If the heat continues like this for much longer, all stories will be Silly Season specials. Though few could be as perfect as the one about Plymouth Argyle FC signing a veteran left winger for the new football season.
Why schizophrenics don’t catch yawns
T.S. Eliot’s Usk “solved”
N.B. The Eliot article ends with this fine non sequitur:
Eliot came to enjoy alcohol after his second marriage in 1957, but was notorious for much of his life for his single dry sherries at literary gatherings. However, he always enjoyed crossword puzzles.
Matt Webb points to information on anarchist bees
Review of TypePad (paying version of Movable Type used to run this blog)
Other blogging moves: “Atom” 0.2 snapshot
How ever did ’siren’ (the creatures that lured sailors onto the rocks with their seductive songs) come to refer to blaring klaxons that warn us to keep away. I wonder, are we assumed to have learnt from Odysseus? Perhaps the superstition of turning your collar up when an ambulance passes is some distant echo of the sailors plugging their ears against the siren’s song.
Oh, and just because I covered the curate’s egg recently, Private Eye this week has one of the great Colemanballs:
“That was a sort of a parson’s nose innings - good in parts.”
From ill to illy.
It’s a sorry thing to say, but very few objects in my home give me a pure aesthetic thrill. One that does, that rustles up a tickle of joy every time I see it simply by virtue of its haecitas, is my Illy coffee tin.
Its smoothness, its elegant buffed metal sheen, the discreet illy logo and deliberately constrained text, all say (sotto voce) “style”. It perches in the fridge, untainted by the usual detritus of leftovers and speculative ingredients cluttered around it. It looks, in short, just as an Italian tin of coffee should.
The real pleasure only starts, though, when you take it out of the fridge. The coated metal is cool, but not painfully so. This is the first delight. The second is that as it is exposed to the warmer air of the room it gains a featherlight condensation, the gentlest acknowledgement of its chill freshness. The third, oh rapture, is removing the lid.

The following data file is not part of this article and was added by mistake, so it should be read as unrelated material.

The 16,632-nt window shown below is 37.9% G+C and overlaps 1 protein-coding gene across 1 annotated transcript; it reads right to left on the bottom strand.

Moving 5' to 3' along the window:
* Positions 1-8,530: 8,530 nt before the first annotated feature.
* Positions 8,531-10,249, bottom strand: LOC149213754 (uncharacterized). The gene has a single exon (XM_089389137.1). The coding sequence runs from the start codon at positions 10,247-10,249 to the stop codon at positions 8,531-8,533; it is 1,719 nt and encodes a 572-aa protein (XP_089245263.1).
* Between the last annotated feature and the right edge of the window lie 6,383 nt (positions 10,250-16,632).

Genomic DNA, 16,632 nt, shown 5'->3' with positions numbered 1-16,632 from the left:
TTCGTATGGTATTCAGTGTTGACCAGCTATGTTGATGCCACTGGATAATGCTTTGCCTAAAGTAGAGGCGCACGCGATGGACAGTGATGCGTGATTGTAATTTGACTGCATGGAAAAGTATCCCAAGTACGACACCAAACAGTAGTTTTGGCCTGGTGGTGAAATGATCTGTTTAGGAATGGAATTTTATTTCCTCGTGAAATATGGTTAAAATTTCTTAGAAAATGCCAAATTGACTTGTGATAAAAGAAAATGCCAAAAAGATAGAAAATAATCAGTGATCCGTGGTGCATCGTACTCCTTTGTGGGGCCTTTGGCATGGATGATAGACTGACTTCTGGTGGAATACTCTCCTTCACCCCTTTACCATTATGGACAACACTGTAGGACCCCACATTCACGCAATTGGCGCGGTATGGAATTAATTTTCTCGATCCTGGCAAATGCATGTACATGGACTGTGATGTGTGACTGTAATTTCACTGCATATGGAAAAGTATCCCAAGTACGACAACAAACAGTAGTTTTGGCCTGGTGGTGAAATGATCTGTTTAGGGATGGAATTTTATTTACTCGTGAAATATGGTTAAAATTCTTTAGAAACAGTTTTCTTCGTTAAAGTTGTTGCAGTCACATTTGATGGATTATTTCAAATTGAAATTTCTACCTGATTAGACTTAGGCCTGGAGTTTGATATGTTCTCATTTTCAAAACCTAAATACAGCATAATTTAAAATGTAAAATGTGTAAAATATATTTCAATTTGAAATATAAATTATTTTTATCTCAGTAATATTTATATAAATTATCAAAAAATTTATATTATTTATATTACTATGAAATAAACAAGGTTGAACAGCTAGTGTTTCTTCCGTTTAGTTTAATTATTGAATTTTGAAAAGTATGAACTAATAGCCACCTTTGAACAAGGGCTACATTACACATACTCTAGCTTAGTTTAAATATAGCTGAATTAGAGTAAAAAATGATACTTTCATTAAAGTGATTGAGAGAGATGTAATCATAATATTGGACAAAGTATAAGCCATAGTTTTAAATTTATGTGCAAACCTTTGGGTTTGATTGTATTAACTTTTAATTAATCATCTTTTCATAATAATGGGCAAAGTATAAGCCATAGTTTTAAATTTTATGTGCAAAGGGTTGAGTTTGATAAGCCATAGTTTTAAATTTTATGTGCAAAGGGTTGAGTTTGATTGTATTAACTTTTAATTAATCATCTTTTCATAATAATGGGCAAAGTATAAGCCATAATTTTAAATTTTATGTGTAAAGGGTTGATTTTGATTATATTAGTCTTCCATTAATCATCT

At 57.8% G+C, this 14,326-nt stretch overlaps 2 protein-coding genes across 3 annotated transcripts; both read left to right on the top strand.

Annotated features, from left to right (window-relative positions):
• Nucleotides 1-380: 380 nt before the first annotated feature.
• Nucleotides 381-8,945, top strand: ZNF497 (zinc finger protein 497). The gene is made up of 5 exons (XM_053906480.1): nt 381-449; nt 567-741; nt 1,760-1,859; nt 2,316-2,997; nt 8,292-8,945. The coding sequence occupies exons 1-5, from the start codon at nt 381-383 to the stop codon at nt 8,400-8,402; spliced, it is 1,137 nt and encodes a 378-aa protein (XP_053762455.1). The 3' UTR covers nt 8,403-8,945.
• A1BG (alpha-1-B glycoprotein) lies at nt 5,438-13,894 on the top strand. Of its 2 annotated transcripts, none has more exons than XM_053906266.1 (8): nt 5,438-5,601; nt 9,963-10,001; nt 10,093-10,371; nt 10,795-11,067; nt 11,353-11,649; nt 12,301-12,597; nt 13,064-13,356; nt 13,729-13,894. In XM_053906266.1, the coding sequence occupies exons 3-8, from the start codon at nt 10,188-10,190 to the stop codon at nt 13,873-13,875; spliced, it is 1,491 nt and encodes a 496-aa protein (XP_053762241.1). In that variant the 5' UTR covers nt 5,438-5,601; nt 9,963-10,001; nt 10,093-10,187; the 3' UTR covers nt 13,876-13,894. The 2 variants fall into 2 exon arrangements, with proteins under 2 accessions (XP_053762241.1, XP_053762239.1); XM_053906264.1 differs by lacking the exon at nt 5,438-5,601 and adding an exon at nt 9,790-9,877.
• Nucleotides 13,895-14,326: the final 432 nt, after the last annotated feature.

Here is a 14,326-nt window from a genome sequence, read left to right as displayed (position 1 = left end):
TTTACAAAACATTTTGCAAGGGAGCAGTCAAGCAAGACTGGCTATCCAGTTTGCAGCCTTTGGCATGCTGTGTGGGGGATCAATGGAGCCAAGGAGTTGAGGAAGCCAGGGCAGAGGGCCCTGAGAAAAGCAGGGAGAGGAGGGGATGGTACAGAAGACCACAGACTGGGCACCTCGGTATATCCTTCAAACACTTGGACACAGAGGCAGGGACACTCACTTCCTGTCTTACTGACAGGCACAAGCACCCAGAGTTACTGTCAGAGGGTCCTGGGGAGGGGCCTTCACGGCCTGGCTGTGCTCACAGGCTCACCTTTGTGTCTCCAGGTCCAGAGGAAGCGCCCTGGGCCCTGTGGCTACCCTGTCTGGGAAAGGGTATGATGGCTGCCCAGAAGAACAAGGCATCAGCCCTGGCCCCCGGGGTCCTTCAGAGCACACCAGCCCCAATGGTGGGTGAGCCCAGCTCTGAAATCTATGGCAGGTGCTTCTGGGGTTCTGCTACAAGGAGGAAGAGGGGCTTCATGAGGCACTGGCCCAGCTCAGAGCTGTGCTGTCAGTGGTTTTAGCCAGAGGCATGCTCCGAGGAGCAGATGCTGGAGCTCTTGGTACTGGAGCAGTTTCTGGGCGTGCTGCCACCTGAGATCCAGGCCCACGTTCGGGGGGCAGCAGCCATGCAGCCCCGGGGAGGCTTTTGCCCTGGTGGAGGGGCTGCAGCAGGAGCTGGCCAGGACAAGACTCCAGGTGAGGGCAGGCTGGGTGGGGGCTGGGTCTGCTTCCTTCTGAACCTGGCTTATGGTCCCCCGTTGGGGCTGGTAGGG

The lid is deep, nearly an inch. And it unscrews. Unscrewing a deep metal lid could be excruciating. Just thinking of two rough planes of metal scraping over each other makes my back teeth ache. But the design of the tin is so artful that all that is required is the fingers rested around the lid and a soft half turn. There. Even as I catch the first mouthful of the aroma, already I’m looking forward to putting the lid back on.
The perfection of this simplest of objects drives me mad. I imagine convocations of Italian tin designers arguing late into the night over the precise size of the lid, the length of the movement, the size of the tin itself, so that it may sit exactly in the curl of the hand. They repair to the bar, remove their jackets (this is serious stuff), furiously point to the photographs of Futurist or Roman objects (depending on inclination) they have brought to add weight to their case for a lid taller than a thumbwidth, or text only in the bottom half. In a corner, the illy semiologist furiously strikes through any text not considered absolutely necessary for the communication of the soul of a coffee tin. Late that night, someone steals back to the office with the perfect design. The rest continue to argue, about everything and nothing.
Some weeks later they reconvene at the same table in the same bar. There is a loud discussion of the merits of the new figure-hugging Italian football team shirt before someone, apologetically, turns to the matter at hand. Each tries to stifle the tension he is feeling, but under each open collar an adam’s apple bobs uncertainly.